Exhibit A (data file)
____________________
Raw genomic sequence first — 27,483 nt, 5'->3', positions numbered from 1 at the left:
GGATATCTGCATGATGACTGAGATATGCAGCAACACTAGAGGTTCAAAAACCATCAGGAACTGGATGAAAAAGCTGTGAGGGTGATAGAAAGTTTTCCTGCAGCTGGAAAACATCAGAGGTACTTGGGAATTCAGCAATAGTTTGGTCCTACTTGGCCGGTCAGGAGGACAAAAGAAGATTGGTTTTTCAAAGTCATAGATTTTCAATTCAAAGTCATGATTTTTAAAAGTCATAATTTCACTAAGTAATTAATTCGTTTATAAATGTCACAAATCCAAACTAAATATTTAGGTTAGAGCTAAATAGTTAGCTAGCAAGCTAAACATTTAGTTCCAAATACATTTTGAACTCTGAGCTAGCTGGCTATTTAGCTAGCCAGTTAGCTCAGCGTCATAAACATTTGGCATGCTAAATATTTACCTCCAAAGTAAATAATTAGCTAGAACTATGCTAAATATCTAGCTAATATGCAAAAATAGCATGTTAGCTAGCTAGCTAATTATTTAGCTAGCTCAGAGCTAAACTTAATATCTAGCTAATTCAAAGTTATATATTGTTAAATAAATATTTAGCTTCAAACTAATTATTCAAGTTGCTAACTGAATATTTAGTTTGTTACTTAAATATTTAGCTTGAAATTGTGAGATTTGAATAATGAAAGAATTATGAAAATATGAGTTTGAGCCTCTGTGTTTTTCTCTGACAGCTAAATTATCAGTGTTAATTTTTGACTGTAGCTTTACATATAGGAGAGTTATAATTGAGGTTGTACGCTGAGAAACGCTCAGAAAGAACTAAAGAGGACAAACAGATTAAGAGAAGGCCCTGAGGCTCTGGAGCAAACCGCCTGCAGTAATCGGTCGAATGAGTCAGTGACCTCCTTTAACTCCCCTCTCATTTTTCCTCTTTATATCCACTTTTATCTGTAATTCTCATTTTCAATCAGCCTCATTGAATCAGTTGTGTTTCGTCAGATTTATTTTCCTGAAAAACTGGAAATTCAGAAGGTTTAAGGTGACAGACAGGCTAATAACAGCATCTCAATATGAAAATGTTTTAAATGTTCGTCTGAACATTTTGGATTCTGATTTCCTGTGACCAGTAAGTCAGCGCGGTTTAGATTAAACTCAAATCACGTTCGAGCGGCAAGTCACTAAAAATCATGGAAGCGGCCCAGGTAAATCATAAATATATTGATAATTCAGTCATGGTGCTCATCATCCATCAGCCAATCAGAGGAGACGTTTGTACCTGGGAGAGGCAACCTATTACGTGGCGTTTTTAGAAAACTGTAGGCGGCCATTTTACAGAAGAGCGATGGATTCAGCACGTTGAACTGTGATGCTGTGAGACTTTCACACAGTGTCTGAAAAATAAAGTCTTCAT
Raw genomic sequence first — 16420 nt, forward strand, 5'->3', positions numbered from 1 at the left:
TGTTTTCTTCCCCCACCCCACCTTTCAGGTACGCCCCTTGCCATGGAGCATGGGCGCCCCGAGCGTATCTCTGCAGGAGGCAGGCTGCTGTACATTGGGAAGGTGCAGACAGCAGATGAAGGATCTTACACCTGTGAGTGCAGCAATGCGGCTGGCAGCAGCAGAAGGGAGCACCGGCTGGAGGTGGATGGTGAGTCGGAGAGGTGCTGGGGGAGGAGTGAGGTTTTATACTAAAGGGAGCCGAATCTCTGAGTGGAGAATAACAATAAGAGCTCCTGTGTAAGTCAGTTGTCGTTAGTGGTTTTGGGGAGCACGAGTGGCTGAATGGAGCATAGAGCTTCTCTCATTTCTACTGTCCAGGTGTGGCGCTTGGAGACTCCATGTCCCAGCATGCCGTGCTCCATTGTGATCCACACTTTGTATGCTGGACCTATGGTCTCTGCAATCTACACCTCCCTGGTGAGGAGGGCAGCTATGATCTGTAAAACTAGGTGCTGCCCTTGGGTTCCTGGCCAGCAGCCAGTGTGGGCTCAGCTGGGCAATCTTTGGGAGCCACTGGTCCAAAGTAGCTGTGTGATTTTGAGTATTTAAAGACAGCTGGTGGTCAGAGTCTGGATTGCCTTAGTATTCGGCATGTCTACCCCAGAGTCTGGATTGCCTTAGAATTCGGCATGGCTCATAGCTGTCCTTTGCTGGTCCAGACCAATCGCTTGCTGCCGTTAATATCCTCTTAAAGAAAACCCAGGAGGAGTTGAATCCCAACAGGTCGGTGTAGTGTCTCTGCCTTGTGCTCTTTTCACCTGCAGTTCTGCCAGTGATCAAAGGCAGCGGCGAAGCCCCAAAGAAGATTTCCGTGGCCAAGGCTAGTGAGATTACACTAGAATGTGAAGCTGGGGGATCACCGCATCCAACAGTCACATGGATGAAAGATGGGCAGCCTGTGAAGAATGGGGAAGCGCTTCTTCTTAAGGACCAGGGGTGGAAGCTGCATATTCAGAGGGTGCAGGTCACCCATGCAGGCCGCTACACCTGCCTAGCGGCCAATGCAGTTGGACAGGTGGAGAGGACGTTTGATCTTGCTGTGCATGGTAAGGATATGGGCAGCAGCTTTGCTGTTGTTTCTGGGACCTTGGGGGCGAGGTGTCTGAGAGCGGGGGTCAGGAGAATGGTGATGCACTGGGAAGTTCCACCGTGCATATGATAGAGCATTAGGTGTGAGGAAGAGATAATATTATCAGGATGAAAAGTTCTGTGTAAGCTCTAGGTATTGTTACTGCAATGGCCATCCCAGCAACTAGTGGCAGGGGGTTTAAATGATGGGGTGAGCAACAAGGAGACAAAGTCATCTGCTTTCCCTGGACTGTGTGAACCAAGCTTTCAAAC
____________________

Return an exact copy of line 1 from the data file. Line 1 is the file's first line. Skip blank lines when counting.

Raw genomic sequence first — 27,483 nt, 5'->3', positions numbered from 1 at the left: